UV coatings have quickly gained popularity in recent years as printers explore production and finishing options that are more environmentally friendly. UV coatings for printed graphics are made without the use of VOCs. They’re composed entirely of convertible solids, meaning they become plastic with nothing evaporating in the process. Water-based coatings, which are often composed of 70% water and 30% resins, take longer to set because the water content must be allowed to evaporate completely before the substrates can be rolled or stacked. Tatum says the evaporation factor adds to the cost of using water-based coatings.

“To get the same type of coverage rate [as UV], you have to put a lot more on; hence, you’re spending more money,” Tatum explains. “The benefit of UV is it works with a reverse-roll coater, a three-roll coating system. It lays down the coating in a very, very thin layer, from about 6-20 microns.”

Water-based coatings have benefited recently from advances in formulation technologies. Just a few years ago, you could find 2-3 lb/gal of VOCs in a water-based coating. Today, some coatings are made with less than a pound per gallon. Tatum explains that high VOC content was one of the main contributors to yellowing. He credits the use of non-stearated resins for the reduction in solvent content in aqueous coatings.

Despite the gains made by waterbased and UV-curable coatings, solventbased formulations still have a place in liquid lamination. David Conrad, equipment product manager for Neschen Americas, says solvent coatings remain prevalent in the sign industry. Flexible displays benefit from solvent coatings, which are designed to resist becoming brittle or cracking with age. He says applications on rigid media are best suited to UV coatings. That’s because UV coatings typically don’t exhibit the same elongation properties found in other types of coatings. And for that reason, as Tatum puts it, UV coatings don’t fit the bill for protecting fleet graphics and vehicle wraps (Figure 2).

“At the very minimum, you should have about 150% elongation to qualify for a proper fleet type of product, because it needs to go around rivets, around intricate curves, and so on, without causing the coating to break,” Tatum explains. “Once the coating breaks, then your ink is toast.”

As a general rule of thumb, any substrate that is demanding in terms of coverage requirements or flexibility in end use may be better matched up with water- or solvent-based coatings. Also keep in mind that the high solids content of UV coatings can inhibit the soft hand of fabrics and other specialty media. Speaking of which, those who use inkjet printers to produce fine art (giclée) or photographic works on canvas should take special note of the requirements for protecting that family of media with a liquid laminator.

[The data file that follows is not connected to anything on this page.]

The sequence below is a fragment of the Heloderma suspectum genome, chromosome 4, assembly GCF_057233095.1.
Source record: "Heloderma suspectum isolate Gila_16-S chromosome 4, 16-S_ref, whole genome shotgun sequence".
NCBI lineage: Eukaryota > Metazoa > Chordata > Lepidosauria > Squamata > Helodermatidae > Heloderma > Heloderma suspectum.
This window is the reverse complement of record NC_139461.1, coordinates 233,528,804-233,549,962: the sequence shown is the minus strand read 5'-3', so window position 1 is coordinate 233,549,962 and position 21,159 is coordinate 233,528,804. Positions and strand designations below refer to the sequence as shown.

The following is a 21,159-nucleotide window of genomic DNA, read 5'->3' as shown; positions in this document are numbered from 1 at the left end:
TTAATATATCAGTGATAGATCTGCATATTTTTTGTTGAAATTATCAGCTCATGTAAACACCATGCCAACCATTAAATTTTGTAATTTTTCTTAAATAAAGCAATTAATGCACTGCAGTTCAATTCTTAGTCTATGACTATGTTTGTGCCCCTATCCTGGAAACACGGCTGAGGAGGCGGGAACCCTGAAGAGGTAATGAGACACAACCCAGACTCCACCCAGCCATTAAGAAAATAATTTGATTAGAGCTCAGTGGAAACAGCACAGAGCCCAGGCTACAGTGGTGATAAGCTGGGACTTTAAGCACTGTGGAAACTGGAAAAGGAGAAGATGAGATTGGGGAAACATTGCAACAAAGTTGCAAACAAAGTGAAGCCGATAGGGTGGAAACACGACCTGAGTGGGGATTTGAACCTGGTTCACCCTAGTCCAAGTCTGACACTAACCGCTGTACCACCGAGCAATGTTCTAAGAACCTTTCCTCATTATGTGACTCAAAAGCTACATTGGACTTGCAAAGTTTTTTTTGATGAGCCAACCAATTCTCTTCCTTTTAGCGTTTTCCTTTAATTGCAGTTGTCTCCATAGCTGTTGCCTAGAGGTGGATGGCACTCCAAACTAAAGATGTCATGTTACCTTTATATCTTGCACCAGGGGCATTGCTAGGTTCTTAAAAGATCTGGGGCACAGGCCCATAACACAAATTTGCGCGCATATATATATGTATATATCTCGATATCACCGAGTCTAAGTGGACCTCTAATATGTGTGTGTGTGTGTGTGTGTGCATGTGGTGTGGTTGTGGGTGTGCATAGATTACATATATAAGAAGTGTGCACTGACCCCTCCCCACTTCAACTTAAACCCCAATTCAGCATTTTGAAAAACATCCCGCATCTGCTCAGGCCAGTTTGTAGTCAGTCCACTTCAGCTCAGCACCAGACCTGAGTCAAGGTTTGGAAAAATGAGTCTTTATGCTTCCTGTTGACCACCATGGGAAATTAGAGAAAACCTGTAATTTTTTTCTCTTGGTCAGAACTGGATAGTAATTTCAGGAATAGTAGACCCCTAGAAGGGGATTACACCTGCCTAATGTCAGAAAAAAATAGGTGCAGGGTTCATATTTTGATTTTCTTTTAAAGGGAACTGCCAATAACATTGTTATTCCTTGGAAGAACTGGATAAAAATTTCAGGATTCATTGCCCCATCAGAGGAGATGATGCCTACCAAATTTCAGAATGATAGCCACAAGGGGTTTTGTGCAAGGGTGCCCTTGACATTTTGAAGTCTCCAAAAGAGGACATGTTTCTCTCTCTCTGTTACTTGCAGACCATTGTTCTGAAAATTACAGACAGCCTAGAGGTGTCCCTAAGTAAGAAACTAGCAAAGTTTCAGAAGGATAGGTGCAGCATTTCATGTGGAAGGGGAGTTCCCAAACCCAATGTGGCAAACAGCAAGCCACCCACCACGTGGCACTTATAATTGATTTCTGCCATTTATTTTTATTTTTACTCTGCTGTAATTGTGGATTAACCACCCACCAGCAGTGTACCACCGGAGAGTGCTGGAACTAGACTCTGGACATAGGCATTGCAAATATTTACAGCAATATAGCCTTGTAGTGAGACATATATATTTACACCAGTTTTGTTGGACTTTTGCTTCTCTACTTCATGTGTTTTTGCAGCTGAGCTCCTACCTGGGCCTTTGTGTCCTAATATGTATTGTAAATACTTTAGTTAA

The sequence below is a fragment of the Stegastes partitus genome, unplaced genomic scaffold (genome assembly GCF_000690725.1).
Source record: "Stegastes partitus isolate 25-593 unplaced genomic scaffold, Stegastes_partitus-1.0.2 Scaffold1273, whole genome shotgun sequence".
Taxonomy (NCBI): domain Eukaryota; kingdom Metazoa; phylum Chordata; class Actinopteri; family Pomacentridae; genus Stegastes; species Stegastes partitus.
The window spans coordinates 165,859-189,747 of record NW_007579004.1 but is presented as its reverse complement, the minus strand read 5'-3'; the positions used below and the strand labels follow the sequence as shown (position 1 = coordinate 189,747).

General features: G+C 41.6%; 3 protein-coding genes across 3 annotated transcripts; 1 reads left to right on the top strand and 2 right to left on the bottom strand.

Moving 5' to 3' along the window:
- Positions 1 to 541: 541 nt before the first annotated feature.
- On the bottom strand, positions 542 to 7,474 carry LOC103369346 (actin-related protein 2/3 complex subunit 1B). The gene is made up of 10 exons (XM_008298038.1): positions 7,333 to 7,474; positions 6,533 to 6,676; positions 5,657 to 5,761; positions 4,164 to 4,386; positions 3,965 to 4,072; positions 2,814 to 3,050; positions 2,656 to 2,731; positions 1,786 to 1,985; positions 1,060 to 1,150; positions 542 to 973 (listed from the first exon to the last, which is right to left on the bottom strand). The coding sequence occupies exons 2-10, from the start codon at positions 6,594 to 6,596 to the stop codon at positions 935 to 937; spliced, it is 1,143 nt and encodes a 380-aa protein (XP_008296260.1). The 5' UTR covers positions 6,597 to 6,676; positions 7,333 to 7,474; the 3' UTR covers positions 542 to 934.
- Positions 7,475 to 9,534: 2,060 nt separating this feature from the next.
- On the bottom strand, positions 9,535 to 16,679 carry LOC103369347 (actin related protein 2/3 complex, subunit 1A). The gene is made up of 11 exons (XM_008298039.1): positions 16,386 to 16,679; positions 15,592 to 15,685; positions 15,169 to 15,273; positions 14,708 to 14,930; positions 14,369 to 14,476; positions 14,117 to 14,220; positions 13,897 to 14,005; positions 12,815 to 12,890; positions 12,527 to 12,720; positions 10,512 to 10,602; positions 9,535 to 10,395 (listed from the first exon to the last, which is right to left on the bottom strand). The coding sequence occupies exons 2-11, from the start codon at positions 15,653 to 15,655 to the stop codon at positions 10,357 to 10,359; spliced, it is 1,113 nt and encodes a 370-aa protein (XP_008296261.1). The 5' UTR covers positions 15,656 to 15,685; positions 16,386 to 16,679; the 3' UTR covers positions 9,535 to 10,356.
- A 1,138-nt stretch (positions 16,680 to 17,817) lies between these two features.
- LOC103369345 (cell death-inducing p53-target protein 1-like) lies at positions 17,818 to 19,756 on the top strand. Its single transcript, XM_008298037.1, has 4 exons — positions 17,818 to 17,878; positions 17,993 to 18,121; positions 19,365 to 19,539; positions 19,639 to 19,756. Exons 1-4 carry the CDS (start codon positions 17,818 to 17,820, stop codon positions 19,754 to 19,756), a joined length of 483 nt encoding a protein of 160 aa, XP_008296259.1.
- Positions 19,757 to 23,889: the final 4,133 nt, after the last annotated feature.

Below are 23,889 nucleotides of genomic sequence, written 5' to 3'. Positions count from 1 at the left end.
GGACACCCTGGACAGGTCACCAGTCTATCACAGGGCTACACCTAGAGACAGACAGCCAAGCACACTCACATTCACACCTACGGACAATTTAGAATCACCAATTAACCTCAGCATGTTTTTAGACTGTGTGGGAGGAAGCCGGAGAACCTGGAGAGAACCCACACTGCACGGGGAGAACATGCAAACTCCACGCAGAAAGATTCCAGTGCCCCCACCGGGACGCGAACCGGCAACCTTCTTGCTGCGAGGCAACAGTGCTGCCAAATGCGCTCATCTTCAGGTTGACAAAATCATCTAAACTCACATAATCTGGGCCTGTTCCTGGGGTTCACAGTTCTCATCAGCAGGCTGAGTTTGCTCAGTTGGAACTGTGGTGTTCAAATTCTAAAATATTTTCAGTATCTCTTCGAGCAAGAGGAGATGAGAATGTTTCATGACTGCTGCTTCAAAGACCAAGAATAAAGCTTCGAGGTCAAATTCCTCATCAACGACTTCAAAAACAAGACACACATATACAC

“If you’re printing on an aqueous printer like an Epson, Roland, HP, or even Canon—anything with a waterbased ink—then the image requires a liquid laminate on canvas to protect it from bleeding and also to give it some UV protection,” says Jim Manelski, president of BullDog Products. “Having said that, there are within the aqueous printers two types of canvas that can be used and two different flavors of coatings that go on the canvas, depending on the type.”

A water-resist type of canvas calls for an aqueous coating. This kind of canvas is designed to absorb a lot of ink and is therefore less subject to bleeding. Manelski notes that short-term applications on water-resist canvas may survive short-term display without liquid lamination, though any measurable longevity requires coating.

The other kind of canvas, called swellable, needs a solvent-based top coating. That’s because the inks tend to sit on the substrate’s surface and are more susceptible to bleeding from moisture until protected. Swellable canvas can be more prone to bleeding than its water-resist counterpart, but Manelski says many still prefer swellable canvas because, in most cases, it produces a wider color gamut.

Liquid laminators in general are key to the protection of fine-art prints, according to Manelski, because they greatly reduce the possibility of contaminating the print with dust or other matter. Spraying on a liquid coating, for example, poses the risk of catching airborne particulates and depositing them on a graphic’s surface and permanently locking them in. “There’s a whole lot less of a chance with a liquid laminator, because you’re going dry to dry,” he says.

Other unique applications that benefit from liquid lamination include doors, furnishings, wall coverings, decor, and even food packaging. Giving products like these, as well as graphics intended for more conventional uses, the protection they need means you’ll have to carefully pair them up with the appropriate coating formulation. Let’s take a look at effective ways to match up coatings and prints.

 

Selecting the right liquid